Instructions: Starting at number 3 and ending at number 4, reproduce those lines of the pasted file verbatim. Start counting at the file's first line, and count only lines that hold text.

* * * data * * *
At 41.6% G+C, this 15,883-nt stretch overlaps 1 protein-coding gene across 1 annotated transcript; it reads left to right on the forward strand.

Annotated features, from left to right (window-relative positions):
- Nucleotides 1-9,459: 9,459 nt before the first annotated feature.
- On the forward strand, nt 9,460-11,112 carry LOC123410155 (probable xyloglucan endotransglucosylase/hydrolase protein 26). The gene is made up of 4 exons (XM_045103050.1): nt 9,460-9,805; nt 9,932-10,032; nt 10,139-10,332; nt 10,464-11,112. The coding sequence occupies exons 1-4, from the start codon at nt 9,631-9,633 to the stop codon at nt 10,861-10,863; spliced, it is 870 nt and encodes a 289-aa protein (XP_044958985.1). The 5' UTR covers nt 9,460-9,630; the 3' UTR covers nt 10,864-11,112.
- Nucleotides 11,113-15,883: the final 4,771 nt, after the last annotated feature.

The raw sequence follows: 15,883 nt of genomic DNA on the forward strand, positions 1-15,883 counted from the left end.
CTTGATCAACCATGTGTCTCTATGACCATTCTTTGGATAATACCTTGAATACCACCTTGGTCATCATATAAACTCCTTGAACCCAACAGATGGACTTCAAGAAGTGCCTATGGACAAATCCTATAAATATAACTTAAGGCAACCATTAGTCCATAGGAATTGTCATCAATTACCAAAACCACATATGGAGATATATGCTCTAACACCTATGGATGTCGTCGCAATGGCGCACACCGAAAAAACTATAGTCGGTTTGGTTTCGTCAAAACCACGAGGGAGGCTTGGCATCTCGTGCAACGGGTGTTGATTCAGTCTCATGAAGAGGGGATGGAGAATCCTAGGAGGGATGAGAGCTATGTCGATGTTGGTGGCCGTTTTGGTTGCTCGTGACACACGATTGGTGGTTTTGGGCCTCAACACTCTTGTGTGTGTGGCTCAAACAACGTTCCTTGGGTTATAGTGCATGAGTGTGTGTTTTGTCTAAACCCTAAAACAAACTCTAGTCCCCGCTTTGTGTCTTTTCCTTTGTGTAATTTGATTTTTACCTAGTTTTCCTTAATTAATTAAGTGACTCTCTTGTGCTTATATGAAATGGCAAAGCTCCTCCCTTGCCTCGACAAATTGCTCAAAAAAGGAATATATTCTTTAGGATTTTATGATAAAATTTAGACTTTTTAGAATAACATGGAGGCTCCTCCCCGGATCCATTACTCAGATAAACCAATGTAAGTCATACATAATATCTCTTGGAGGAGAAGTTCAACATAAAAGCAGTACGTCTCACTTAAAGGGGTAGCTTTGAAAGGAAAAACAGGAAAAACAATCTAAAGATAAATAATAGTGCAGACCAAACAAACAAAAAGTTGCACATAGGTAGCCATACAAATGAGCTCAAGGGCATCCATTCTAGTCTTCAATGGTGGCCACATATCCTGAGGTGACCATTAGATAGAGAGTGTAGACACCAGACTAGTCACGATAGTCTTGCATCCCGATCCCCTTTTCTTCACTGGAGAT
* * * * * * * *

- Nucleotides 1-9,459: 9,459 nt before the first annotated feature.
- On the forward strand, nt 9,460-11,112 carry LOC123410155 (probable xyloglucan endotransglucosylase/hydrolase protein 26). The gene is made up of 4 exons (XM_045103050.1): nt 9,460-9,805; nt 9,932-10,032; nt 10,139-10,332; nt 10,464-11,112. The coding sequence occupies exons 1-4, from the start codon at nt 9,631-9,633 to the stop codon at nt 10,861-10,863; spliced, it is 870 nt and encodes a 289-aa protein (XP_044958985.1). The 5' UTR covers nt 9,460-9,630; the 3' UTR covers nt 10,864-11,112.